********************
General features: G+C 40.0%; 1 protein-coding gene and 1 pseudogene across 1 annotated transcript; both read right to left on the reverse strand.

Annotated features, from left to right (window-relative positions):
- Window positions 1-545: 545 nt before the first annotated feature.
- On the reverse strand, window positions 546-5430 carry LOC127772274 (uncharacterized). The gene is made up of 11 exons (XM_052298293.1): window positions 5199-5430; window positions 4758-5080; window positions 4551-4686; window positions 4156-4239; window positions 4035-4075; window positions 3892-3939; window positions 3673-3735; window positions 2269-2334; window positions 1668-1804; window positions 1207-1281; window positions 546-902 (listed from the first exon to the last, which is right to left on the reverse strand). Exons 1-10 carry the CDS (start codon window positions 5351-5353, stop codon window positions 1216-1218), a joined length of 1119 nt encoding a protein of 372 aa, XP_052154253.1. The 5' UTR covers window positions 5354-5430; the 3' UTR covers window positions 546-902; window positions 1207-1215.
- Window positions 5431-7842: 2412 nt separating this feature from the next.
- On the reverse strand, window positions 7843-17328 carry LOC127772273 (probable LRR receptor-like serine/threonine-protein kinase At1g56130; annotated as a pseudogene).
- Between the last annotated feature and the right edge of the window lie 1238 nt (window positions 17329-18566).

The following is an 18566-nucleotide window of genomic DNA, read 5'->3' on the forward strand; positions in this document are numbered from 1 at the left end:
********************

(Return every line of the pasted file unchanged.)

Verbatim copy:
General features: G+C 40.0%; 1 protein-coding gene and 1 pseudogene across 1 annotated transcript; both read right to left on the reverse strand.

Annotated features, from left to right (window-relative positions):
- Window positions 1-545: 545 nt before the first annotated feature.
- On the reverse strand, window positions 546-5430 carry LOC127772274 (uncharacterized). The gene is made up of 11 exons (XM_052298293.1): window positions 5199-5430; window positions 4758-5080; window positions 4551-4686; window positions 4156-4239; window positions 4035-4075; window positions 3892-3939; window positions 3673-3735; window positions 2269-2334; window positions 1668-1804; window positions 1207-1281; window positions 546-902 (listed from the first exon to the last, which is right to left on the reverse strand). Exons 1-10 carry the CDS (start codon window positions 5351-5353, stop codon window positions 1216-1218), a joined length of 1119 nt encoding a protein of 372 aa, XP_052154253.1. The 5' UTR covers window positions 5354-5430; the 3' UTR covers window positions 546-902; window positions 1207-1215.
- Window positions 5431-7842: 2412 nt separating this feature from the next.
- On the reverse strand, window positions 7843-17328 carry LOC127772273 (probable LRR receptor-like serine/threonine-protein kinase At1g56130; annotated as a pseudogene).
- Between the last annotated feature and the right edge of the window lie 1238 nt (window positions 17329-18566).

The following is an 18566-nucleotide window of genomic DNA, read 5'->3' on the forward strand; positions in this document are numbered from 1 at the left end: